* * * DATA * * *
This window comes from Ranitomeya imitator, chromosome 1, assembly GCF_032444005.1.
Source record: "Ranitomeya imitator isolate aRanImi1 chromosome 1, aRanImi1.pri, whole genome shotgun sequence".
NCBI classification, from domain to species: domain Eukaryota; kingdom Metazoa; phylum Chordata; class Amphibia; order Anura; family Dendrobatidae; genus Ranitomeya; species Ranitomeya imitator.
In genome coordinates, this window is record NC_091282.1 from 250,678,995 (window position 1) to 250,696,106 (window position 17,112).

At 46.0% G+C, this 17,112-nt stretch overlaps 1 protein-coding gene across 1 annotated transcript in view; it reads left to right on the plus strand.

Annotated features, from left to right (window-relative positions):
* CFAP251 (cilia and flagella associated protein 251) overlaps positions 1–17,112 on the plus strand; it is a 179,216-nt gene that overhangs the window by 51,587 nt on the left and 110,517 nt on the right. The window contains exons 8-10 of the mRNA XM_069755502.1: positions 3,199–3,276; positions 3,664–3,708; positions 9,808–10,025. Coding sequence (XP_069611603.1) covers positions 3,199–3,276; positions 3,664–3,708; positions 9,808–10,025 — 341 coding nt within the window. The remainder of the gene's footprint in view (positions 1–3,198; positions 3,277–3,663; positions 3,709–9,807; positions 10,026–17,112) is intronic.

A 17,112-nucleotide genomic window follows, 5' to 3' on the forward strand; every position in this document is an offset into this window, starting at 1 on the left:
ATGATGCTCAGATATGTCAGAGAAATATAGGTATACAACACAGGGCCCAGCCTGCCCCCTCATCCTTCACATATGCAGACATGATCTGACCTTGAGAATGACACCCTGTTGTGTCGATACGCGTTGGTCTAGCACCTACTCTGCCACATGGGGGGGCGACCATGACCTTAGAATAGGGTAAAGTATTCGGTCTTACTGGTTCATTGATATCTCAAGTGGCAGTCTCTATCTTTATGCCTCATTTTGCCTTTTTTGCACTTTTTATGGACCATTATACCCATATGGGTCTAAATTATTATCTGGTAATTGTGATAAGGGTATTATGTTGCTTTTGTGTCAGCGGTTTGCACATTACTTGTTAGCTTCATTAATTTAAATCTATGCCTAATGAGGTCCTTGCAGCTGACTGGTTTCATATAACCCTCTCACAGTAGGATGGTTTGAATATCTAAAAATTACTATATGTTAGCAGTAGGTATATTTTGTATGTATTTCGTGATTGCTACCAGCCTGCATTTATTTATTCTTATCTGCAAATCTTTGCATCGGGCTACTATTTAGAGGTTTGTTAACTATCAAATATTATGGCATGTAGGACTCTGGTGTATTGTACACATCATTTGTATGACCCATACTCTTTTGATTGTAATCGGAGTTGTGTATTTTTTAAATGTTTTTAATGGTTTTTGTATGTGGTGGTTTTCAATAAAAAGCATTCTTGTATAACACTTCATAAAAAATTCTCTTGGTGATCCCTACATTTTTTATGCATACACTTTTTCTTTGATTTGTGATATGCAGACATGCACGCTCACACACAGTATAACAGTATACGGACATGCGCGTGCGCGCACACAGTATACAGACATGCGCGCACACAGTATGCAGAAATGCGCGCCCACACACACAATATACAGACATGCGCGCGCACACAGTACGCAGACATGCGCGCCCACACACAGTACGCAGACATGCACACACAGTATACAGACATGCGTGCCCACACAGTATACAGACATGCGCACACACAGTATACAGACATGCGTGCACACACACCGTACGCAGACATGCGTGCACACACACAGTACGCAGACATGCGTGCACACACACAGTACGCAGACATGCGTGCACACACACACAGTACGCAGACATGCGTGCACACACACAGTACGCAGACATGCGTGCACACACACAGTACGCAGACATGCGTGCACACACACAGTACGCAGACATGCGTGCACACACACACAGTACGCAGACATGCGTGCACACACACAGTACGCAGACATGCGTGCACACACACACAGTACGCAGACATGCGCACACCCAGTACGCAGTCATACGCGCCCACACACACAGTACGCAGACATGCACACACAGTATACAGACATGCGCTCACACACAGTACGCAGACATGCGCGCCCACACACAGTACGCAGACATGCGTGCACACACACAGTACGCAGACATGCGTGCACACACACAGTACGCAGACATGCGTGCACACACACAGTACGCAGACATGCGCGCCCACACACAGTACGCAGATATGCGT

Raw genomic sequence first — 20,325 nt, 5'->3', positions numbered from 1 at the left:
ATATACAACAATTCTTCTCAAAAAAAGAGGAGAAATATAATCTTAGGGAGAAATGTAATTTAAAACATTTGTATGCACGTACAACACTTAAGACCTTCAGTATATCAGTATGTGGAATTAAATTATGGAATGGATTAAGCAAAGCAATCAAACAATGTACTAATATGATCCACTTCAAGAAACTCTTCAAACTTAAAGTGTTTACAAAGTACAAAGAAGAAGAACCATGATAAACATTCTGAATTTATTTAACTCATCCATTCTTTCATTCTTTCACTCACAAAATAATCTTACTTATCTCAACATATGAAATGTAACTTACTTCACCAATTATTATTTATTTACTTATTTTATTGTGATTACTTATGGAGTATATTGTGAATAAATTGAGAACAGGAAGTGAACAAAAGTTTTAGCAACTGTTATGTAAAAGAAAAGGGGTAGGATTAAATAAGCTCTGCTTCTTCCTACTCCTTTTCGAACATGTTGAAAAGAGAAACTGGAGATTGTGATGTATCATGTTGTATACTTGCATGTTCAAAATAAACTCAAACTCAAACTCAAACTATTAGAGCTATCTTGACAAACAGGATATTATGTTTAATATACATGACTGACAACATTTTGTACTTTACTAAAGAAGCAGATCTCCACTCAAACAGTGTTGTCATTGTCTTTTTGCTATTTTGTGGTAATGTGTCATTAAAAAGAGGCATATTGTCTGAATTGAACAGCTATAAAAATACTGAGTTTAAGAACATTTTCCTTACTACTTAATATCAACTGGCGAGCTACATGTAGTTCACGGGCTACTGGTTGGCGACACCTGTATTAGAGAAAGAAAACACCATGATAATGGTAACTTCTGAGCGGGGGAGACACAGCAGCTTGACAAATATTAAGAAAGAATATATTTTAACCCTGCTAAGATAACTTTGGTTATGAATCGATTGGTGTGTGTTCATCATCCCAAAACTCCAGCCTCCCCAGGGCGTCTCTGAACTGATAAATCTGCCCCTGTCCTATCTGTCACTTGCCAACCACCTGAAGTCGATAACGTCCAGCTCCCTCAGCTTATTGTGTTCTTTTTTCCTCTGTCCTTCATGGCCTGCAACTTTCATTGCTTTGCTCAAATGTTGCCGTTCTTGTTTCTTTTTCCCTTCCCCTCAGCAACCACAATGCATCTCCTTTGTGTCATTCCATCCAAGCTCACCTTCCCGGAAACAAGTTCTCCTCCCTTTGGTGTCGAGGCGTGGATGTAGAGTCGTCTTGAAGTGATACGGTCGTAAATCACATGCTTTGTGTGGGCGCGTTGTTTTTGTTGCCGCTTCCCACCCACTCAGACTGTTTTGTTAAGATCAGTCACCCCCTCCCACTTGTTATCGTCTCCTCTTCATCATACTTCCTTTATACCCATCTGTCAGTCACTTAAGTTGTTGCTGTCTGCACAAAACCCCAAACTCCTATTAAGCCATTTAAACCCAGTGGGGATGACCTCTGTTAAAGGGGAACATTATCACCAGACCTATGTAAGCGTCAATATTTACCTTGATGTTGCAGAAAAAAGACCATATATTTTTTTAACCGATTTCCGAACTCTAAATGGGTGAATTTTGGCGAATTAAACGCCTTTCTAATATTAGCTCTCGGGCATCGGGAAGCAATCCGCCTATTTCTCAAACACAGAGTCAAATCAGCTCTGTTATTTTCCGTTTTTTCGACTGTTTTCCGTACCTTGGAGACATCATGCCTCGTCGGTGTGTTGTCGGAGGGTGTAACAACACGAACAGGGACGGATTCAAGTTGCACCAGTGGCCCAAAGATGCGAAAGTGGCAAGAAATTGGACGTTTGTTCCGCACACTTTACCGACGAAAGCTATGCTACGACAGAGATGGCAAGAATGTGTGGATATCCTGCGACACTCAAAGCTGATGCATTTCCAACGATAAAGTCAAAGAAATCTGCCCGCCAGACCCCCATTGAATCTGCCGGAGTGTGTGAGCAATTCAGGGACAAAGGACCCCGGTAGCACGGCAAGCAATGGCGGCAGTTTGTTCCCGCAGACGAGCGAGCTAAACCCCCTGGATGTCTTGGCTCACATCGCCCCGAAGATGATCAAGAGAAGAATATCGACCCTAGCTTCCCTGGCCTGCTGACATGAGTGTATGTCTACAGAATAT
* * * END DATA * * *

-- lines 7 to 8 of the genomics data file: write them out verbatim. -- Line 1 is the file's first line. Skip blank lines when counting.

* CFAP251 (cilia and flagella associated protein 251) overlaps positions 1–17,112 on the plus strand; it is a 179,216-nt gene that overhangs the window by 51,587 nt on the left and 110,517 nt on the right. The window contains exons 8-10 of the mRNA XM_069755502.1: positions 3,199–3,276; positions 3,664–3,708; positions 9,808–10,025. Coding sequence (XP_069611603.1) covers positions 3,199–3,276; positions 3,664–3,708; positions 9,808–10,025 — 341 coding nt within the window. The remainder of the gene's footprint in view (positions 1–3,198; positions 3,277–3,663; positions 3,709–9,807; positions 10,026–17,112) is intronic.

A 17,112-nucleotide genomic window follows, 5' to 3' on the forward strand; every position in this document is an offset into this window, starting at 1 on the left: